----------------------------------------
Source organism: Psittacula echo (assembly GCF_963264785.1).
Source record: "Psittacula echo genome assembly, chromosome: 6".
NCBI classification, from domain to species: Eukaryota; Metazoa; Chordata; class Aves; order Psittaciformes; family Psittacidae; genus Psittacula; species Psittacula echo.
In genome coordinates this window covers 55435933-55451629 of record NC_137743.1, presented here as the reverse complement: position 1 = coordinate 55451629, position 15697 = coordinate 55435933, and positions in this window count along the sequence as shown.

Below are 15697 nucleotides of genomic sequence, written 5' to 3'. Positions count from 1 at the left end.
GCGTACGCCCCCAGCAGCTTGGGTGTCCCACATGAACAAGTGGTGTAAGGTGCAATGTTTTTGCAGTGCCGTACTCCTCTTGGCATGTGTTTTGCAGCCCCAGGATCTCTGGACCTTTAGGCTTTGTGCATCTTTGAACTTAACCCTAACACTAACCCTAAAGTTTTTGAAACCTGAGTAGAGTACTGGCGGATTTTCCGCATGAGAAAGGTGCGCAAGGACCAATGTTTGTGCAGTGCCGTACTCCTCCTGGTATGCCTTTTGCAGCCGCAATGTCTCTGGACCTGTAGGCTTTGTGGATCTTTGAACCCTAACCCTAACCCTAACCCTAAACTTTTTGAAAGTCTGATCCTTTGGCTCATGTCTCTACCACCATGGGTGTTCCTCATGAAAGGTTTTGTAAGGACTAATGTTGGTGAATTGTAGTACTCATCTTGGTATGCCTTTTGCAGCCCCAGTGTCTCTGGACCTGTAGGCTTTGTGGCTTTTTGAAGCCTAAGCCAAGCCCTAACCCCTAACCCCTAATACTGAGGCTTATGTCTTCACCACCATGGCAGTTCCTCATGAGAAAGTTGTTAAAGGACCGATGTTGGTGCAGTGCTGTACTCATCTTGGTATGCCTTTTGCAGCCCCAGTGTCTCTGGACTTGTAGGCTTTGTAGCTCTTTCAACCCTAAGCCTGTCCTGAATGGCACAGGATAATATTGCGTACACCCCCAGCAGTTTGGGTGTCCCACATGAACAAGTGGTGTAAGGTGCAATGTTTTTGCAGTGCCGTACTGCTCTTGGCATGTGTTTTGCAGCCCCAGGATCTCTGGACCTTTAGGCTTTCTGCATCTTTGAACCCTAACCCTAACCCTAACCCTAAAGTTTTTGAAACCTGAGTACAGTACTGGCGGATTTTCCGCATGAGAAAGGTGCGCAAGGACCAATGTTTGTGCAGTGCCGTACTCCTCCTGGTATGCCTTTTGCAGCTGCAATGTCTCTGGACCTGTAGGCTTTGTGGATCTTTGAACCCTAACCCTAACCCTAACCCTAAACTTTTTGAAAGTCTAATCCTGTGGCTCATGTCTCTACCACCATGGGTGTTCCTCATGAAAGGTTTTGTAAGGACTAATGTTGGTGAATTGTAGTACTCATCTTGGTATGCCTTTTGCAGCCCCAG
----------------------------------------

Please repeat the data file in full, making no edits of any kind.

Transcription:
Source organism: Psittacula echo (assembly GCF_963264785.1).
Source record: "Psittacula echo genome assembly, chromosome: 6".
NCBI classification, from domain to species: Eukaryota; Metazoa; Chordata; class Aves; order Psittaciformes; family Psittacidae; genus Psittacula; species Psittacula echo.
In genome coordinates this window covers 55435933-55451629 of record NC_137743.1, presented here as the reverse complement: position 1 = coordinate 55451629, position 15697 = coordinate 55435933, and positions in this window count along the sequence as shown.

Below are 15697 nucleotides of genomic sequence, written 5' to 3'. Positions count from 1 at the left end.
GCGTACGCCCCCAGCAGCTTGGGTGTCCCACATGAACAAGTGGTGTAAGGTGCAATGTTTTTGCAGTGCCGTACTCCTCTTGGCATGTGTTTTGCAGCCCCAGGATCTCTGGACCTTTAGGCTTTGTGCATCTTTGAACTTAACCCTAACACTAACCCTAAAGTTTTTGAAACCTGAGTAGAGTACTGGCGGATTTTCCGCATGAGAAAGGTGCGCAAGGACCAATGTTTGTGCAGTGCCGTACTCCTCCTGGTATGCCTTTTGCAGCCGCAATGTCTCTGGACCTGTAGGCTTTGTGGATCTTTGAACCCTAACCCTAACCCTAACCCTAAACTTTTTGAAAGTCTGATCCTTTGGCTCATGTCTCTACCACCATGGGTGTTCCTCATGAAAGGTTTTGTAAGGACTAATGTTGGTGAATTGTAGTACTCATCTTGGTATGCCTTTTGCAGCCCCAGTGTCTCTGGACCTGTAGGCTTTGTGGCTTTTTGAAGCCTAAGCCAAGCCCTAACCCCTAACCCCTAATACTGAGGCTTATGTCTTCACCACCATGGCAGTTCCTCATGAGAAAGTTGTTAAAGGACCGATGTTGGTGCAGTGCTGTACTCATCTTGGTATGCCTTTTGCAGCCCCAGTGTCTCTGGACTTGTAGGCTTTGTAGCTCTTTCAACCCTAAGCCTGTCCTGAATGGCACAGGATAATATTGCGTACACCCCCAGCAGTTTGGGTGTCCCACATGAACAAGTGGTGTAAGGTGCAATGTTTTTGCAGTGCCGTACTGCTCTTGGCATGTGTTTTGCAGCCCCAGGATCTCTGGACCTTTAGGCTTTCTGCATCTTTGAACCCTAACCCTAACCCTAACCCTAAAGTTTTTGAAACCTGAGTACAGTACTGGCGGATTTTCCGCATGAGAAAGGTGCGCAAGGACCAATGTTTGTGCAGTGCCGTACTCCTCCTGGTATGCCTTTTGCAGCTGCAATGTCTCTGGACCTGTAGGCTTTGTGGATCTTTGAACCCTAACCCTAACCCTAACCCTAAACTTTTTGAAAGTCTAATCCTGTGGCTCATGTCTCTACCACCATGGGTGTTCCTCATGAAAGGTTTTGTAAGGACTAATGTTGGTGAATTGTAGTACTCATCTTGGTATGCCTTTTGCAGCCCCAG